- Written by Know My Rights
Here in American, a/k/a "The Land of the Free", we have more people locked up being "not free" than any other country in the world. Though the United States has fewer than 5% of the global population, we claim nearly 25% of the world's prisoners! How did this happen? We did it to ourselves...
In 2000, police made 1,579,566 total arrests for drug abuse violations. 81% (1,279,448) of these total drug arrests were for possession, 46.5% (734,497) were for marijuana offenses, and of the total marijuana arrests, 88% (646,042) were for possession alone.
Source: Federal Bureau of Investigation, Uniform Crime Reports for the United States 2000 (Washington DC: US Government Printing Office, 2001), pp. 215-216, Tables 29 and 4.1.
The United States is the world leader in rate of incarceration. As of June 30, 2001 there were 1,965,495 inmates held in federal and state prisons and local jails, with an incarceration rate of 690 persons per 100,000. This places the U.S. ahead of second-place Russia (676 per 100,000) as the world leader in incarceration, both by rate and in absolute terms. Most nations in western Europe incarcerate their citizens at a rate ranging from 60-130 per 100,000.
Source: The Sentencing Project analysis of the US Department of Justice, Bureau of Justice Statistics study, Prison and Jail Inmates at Midyear 2001.
Prisoners sentenced for drug offenses constitute the largest group of federal inmates (61% in 1999, up from 53% in 1990). On September 30, 1999, federal prisons held 63,360 sentenced drug offenders, compared to 30,470 at the end of 1990.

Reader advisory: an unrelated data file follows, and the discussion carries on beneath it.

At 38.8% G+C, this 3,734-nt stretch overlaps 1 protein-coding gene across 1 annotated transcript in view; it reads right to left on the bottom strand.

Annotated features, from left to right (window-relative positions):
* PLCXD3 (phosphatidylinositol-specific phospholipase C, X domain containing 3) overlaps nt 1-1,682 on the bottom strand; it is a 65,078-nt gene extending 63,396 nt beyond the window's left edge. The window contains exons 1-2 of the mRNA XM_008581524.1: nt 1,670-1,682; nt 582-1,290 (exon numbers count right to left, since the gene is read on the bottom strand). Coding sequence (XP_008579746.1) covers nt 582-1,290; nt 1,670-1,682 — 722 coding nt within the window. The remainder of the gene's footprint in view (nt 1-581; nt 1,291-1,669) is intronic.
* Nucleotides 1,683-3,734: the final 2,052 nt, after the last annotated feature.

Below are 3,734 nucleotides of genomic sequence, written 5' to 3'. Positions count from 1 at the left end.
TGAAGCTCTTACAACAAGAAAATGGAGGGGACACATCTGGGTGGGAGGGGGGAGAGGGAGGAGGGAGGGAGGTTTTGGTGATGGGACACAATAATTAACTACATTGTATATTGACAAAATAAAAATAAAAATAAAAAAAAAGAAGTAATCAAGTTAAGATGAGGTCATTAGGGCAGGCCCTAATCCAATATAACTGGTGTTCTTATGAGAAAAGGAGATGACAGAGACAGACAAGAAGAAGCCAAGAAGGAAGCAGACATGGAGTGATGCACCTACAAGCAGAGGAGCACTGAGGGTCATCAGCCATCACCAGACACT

Source: Beck, Allen J., PhD, US Department of Justice, Bureau of Justice Statistics, Prisoners in 1999 (Washington, DC: US Department of Justice, August 2000), p. 12 and Table 21.
More than 80% of the increase in the federal prison population from 1985 to 1995 was the result of drug convictions.
Source: US Department of Justice, Bureau of Justice Statistics, Prisoners in 1996 (Washington, D.C.: US Department of Justice, 1997).
In 1997, there were 55,069 drug offenders in federal prisons (out of a total federal prison population of 88,018 that year). Of these, 10,094 were in for possession, 40,053 were in for trafficking, and 4,922 were in for other drug crimes.
Source: Mumola, Christopher J., "Substance Abuse and Treatment, State and Federal Prisoners, 1997" (Washington, DC: US Dept. of Justice, January 1999), p. 3, Table 1.
Nonviolent offenders accounted for 84% of the increase in state and federal prison admissions since 1980.
Source: Ambrosio, T. & Schiraldi, V., Executive Summary-February 1997 (Washington DC: The Justice Policy Institute, 1997).